Eight Video Game Composers Descend Upon Dark Delicacies

We were lucky enough to be invited to a panel called, “The Maestros of Video Game Music” at Dark Delicacies, to listen to some of the best composers of video game music chat it up. There to moderate the panel was Mr. Daniel Schweiger (“On The Score”). Who else was at the panel, you ask? Well, let’s see, there was Garry Schyman (Bioshock 1, 2, Dante’s Inferno), Richard Jacques (Mass Effect, James Bond 007: Blood Stone), Penka Kouneva (Prince of Persia: The Forgotten Sands), Jesper Kyd (Assassin’s Creed series), Mike Reagan (God of War series), Greg Edmonson (Uncharted series), Sean Murray (CoD: Black Ops), and finally Inon Zur (Fallout 3, Dragon Age, The Lord of the Rings: War in the North). Whew, that is quite a list, eh?

From left to right: Richard Jacques, Jesper Kyd, Sean Murray, Penka Kouneva, Garry Schyman, Greg Edmonson, and Mike Reagan.

The composers were questioned about the future of video game composing, and Garry Schyman being first, he kind of set the conversation on a path about artificial intelligence and whether or not it would be capable of replacing human composers. Garry hopes he’s not replaced by computer A.I. — we hope that too Garry! Richard Jacques joked that some A.I.-driven music has been around for awhile, and what they had for the original Xbox sounded like someone rolling a golf ball up and down a gutter, which got the crowd laughing. Richard seemed like he would be perfectly fine with using computer programs if they were capable of helping him make variations of his music in a much shorter time — careful, Richard, we know what happened with the Geth! While Jesper didn’t seem worried about a computer being able to create its own (great) music, he was optimistic about being able to use advanced programs to make certain decisions about which “stems” of music should play during gameplay. Penka thinks that humans are irreplaceable, and technology will always be harnessed to produce what we want it to — again, Geth! Mike Reagan went much further than a talk about composing for video games, saying, “I think at its fundamental level, music is math and inspiration, and I think that the moment that computers have the ability to be inspired, we have a much bigger problem on our hands”. Good on you, Mike, I’ll work on the EMP grenade research, you get to digging the bunkers.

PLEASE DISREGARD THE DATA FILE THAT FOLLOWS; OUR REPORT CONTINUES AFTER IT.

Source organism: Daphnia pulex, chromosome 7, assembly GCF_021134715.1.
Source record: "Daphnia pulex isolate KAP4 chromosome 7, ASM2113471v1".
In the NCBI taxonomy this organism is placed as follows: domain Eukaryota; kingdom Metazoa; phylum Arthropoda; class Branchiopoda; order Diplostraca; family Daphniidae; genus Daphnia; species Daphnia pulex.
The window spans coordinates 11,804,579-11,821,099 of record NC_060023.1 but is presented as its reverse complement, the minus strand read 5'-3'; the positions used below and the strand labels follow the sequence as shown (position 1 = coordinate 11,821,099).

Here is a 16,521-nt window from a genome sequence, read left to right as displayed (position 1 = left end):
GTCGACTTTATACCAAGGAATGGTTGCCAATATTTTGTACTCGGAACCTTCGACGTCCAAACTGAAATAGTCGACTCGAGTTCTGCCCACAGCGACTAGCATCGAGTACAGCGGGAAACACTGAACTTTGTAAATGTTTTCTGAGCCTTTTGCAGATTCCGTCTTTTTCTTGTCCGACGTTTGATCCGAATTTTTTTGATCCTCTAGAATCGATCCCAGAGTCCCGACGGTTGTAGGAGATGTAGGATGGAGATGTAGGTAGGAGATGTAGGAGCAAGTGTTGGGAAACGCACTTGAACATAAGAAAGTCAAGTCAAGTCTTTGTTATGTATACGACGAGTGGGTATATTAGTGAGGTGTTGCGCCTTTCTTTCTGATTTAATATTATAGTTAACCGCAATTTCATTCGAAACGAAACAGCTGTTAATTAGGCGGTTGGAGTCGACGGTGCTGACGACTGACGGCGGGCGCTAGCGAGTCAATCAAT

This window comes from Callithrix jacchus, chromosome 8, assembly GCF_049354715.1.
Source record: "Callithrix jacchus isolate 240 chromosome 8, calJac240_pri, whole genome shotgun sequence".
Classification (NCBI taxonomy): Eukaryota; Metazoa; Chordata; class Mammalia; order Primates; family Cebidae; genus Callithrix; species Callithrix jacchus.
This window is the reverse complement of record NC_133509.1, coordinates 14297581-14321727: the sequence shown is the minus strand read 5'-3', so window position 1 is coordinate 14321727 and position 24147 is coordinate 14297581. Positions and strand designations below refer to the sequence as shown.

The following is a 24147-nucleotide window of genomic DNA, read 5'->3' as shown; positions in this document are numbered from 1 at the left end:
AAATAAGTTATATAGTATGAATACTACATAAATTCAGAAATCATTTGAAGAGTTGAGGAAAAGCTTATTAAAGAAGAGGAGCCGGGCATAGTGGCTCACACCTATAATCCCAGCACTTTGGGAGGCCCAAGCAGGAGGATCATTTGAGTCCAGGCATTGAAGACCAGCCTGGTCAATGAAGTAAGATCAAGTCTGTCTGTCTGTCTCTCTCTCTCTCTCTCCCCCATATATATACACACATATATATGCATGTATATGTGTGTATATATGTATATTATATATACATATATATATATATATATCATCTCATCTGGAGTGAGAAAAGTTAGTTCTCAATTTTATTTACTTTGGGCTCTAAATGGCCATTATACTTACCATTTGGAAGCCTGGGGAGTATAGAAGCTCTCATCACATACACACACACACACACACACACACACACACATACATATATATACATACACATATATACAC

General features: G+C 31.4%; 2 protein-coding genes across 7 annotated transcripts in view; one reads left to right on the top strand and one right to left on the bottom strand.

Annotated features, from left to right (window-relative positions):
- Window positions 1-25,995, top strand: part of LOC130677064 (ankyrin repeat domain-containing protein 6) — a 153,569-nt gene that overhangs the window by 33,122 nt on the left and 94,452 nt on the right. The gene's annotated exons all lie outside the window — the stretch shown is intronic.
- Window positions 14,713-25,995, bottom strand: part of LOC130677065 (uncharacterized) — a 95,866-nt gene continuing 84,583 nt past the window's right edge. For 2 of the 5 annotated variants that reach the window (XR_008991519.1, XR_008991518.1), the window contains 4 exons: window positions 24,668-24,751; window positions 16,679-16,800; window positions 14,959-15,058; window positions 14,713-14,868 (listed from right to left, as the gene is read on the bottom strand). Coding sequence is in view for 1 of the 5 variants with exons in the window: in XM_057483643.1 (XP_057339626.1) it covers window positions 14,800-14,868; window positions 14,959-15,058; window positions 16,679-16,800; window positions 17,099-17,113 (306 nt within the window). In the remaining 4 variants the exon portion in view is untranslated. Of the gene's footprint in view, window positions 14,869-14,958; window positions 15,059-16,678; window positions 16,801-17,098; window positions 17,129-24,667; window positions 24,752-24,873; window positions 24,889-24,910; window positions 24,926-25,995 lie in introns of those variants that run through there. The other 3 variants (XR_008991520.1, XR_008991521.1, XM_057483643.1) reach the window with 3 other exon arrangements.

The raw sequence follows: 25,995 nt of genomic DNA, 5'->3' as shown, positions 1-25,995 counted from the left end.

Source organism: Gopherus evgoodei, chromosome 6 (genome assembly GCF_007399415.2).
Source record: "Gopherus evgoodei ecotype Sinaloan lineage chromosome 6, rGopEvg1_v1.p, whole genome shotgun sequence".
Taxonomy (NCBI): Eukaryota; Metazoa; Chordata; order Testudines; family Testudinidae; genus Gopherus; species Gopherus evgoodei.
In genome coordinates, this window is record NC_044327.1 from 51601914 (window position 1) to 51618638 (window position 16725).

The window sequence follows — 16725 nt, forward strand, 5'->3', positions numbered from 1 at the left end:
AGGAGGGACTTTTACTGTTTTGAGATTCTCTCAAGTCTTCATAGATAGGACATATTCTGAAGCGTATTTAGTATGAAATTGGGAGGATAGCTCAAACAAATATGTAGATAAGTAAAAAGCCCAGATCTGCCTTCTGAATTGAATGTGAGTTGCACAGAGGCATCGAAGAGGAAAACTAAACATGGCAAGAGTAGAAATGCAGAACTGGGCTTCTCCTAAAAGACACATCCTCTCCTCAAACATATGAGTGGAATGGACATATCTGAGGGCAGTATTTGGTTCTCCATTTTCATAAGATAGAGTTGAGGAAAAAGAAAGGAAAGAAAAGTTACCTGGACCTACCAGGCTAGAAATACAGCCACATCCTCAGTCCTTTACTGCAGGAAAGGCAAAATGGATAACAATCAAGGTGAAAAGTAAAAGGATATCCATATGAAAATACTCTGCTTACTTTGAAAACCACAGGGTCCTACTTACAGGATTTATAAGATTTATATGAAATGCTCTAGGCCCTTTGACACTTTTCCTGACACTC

A plate of cookies stops to pose with Mike and Sean.

Continuing the conversation concerning the use of computer programs, Sean Murray talked about the future possibility of having a variety of “stems” of music, so that sound engineers could easily get their computer programs to understand commands such as, “less percussion” etc. He scoffed at the idea of computers creating music, saying that a computer had created music in the past, but all it was good for was “getting stoned to, and saying, oh wow, a computer made this music”, though he didn’t clarify whether or not that was from his own personal experience. On the whole, the composers thought that humans were irreplaceable (though I’m fairly certain the machines think otherwise).


Garry seems pleased with his composer panel.